The hockey-stick from hell: US incarceration per 100,000 people, 1890-today

Always teach the controversy!


Maybe b/c earlier on suspects didn’t live long enough to see a trial let alone prison?

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“At the time, going from 120 to 100 prisoners per 10,000 adult residents probably seemed like a significant drop.”

Those figures are per 100,000, not per 10,000. That statement is misleading by a factor of 10.

Is it me, or does it look like it’s levelling off at the top?

It is. At the highest level in the entire world.

There is no dictatorship with more prisoners per capita that the USA, no democracy, no nation, nowhere.

You don’t want to level off in hell.


It’s too early on the west coast for me to add anything of substance. Tho, I will add the sole observation that apathy is functionally indistinguishable from withdrawing in disgust. Those are oft confused but there is an important distinction. The former hide in holes, the latter plot and plan.

Oh, and since the U.S. sold politics to the rich - lock, stock & both smoking barrels- with Citizens United there have been a LOT more people withdrawing.

B.S. stakes it as a primary platform component… not that I’m endorsing him; just hate Citizens United.

…but the hockey stick has more to do with the cocaine powder v crack sentencing disparity from the '86 ADAA than any other single contributor within the various contributions from the venerable War on Drugs. There are still vast numbers of people arrested in the 80’s who are still inside today.

This just reminded me of a report I once read (wish I could remember the name of it so I could cite it - I think this might be it) where it outlined the greatest risks to wealth and IIRC the #1 risk was “one man, one vote” and laid out plans to keep that from getting in the way. It was from a big name brokerage house or investment firm.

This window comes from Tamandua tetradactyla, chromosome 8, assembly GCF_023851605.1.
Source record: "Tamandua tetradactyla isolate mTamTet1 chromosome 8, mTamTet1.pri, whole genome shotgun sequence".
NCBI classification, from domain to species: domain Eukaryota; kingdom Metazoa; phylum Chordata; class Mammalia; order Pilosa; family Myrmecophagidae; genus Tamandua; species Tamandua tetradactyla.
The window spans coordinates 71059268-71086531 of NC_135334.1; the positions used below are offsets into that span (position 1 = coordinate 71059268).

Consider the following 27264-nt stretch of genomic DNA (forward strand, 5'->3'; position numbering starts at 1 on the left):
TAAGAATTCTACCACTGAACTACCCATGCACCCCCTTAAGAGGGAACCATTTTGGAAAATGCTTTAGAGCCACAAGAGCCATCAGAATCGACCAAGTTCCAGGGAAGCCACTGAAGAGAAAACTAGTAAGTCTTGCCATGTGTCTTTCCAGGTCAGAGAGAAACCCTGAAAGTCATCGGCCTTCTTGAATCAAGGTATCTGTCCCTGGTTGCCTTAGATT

This sounds plausible. The report is interesting, but it’s ethically neutral - does not express an opinion about whether inequality is good or bad - just how to invest based on its existence and what the dangers to those investments would be.

Quite frankly, it’s pretty much the same strategy as investing in the US (to service the global 1% (those earning over $48K per household)). If there was an effective world government, then we could easily see a political risk of 90% tax rate at above, say, twice the median income, ~$10K.

It would beggar my family, but it would probably be far more ethically fair than the inequality that I benefit from now simply because I was born in the West.

Given I’m not willing to give up my 1% life-style (my household earns more than $48K), I guess I’m not all the fired up on the idea of reducing inequality by 1 citizen of earth/1 vote either.

In other words, I admire those who do fight to reduce inequality. But when all I do is contribute to charities and vote NDP (the Canadian social democrat party), I’m not going to heap scorn on those who feel that inequality is not a problem. After all, if I thought it was, wouldn’t I be doing a lot more?

But is the preference for faux security a built-in feature of the societies or was it caused/boosted by pressure groups?

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To address the meat of your post, politics, in the end, means people. We look at ad spending, but honestly, one-to-one in-person engagement with people who you completely disagree with is what slowly changes minds, and that’s what transforms countries over time.

We want to believe that it’s all about advertising, because that absolves us of the responsibility of personally changing people’s minds. We somehow assume that magically people should think like us, or can be transformed into thinking like us with a few minutes of air-time.